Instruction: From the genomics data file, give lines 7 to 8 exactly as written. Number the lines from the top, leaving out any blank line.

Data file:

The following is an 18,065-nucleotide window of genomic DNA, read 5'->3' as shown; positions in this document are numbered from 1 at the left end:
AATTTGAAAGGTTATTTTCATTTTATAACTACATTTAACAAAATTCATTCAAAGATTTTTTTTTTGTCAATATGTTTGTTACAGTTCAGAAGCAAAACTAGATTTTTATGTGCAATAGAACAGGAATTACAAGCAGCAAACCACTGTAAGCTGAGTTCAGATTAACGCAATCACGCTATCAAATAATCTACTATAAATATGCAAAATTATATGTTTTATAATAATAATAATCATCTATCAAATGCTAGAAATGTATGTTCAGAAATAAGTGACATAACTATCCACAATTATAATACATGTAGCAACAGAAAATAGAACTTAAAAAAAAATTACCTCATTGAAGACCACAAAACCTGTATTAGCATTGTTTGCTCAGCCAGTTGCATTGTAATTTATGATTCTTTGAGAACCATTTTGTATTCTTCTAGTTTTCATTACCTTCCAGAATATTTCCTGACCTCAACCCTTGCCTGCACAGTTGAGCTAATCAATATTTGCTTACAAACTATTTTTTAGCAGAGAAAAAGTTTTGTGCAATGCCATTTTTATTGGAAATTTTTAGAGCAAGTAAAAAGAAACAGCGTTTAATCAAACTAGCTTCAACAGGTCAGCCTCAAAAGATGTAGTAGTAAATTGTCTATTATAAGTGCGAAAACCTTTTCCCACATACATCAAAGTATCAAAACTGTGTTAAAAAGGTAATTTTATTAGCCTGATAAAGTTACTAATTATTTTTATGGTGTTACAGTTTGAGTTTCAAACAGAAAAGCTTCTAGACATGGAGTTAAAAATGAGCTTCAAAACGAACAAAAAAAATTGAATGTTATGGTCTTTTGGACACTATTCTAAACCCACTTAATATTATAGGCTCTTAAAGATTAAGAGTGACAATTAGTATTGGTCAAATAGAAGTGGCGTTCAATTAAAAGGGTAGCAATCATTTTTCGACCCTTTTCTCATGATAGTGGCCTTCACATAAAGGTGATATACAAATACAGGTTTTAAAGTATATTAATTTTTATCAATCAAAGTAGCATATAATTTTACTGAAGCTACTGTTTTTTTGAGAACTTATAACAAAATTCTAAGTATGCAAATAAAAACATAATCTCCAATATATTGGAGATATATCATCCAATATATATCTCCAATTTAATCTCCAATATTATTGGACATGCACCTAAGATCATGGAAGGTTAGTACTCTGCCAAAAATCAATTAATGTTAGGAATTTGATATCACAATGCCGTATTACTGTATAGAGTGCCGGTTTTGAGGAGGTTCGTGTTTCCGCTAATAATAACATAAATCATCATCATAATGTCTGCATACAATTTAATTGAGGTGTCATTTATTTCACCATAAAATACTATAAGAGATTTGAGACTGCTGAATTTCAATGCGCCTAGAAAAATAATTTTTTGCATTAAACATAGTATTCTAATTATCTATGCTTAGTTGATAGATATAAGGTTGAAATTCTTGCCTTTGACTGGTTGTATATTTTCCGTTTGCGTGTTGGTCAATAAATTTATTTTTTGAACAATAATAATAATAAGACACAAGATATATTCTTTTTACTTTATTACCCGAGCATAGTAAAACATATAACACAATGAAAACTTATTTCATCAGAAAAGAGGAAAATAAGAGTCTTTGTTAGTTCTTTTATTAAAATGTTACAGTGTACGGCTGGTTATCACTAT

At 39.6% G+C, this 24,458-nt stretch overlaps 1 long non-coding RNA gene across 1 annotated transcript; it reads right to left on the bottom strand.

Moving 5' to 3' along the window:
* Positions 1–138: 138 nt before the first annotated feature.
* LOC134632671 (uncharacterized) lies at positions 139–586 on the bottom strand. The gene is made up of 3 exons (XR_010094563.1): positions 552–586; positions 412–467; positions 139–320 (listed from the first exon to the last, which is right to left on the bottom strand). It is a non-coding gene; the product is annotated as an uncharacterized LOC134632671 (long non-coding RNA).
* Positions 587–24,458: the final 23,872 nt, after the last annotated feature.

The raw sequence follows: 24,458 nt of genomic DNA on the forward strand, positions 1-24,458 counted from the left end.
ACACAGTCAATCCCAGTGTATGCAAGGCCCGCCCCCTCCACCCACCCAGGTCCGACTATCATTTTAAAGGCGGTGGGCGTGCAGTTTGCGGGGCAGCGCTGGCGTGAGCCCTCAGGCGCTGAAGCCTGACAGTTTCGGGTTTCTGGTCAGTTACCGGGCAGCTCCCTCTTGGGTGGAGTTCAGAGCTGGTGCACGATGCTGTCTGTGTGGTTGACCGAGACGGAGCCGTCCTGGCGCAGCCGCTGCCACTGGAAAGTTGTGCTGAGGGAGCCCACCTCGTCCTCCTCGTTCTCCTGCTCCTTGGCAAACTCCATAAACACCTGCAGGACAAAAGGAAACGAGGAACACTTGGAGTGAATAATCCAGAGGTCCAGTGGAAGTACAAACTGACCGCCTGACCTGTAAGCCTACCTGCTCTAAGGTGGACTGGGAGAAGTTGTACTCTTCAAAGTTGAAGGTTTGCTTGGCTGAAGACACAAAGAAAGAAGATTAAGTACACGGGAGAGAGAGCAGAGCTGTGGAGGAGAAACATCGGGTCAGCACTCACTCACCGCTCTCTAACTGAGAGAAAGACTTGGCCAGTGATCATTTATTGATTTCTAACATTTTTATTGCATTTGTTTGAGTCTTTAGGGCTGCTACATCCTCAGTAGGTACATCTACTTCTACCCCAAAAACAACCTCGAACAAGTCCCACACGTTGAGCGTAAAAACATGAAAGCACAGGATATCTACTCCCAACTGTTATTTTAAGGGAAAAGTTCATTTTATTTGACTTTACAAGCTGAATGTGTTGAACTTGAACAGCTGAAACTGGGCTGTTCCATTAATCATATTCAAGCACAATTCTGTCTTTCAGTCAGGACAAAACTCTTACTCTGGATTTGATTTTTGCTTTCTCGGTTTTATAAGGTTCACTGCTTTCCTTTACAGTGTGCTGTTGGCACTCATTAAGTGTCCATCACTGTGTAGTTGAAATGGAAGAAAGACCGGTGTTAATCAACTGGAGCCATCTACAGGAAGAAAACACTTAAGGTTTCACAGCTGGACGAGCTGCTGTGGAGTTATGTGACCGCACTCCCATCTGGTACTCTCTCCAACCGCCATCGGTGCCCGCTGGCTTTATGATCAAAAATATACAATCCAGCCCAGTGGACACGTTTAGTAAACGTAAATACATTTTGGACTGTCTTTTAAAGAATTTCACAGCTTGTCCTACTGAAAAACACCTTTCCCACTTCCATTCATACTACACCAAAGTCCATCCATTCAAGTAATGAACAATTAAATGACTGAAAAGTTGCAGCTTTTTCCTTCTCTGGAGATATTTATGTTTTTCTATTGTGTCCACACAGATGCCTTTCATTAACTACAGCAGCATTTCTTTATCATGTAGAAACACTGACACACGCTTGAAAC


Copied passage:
* Positions 587–24,458: the final 23,872 nt, after the last annotated feature.

The raw sequence follows: 24,458 nt of genomic DNA on the forward strand, positions 1-24,458 counted from the left end.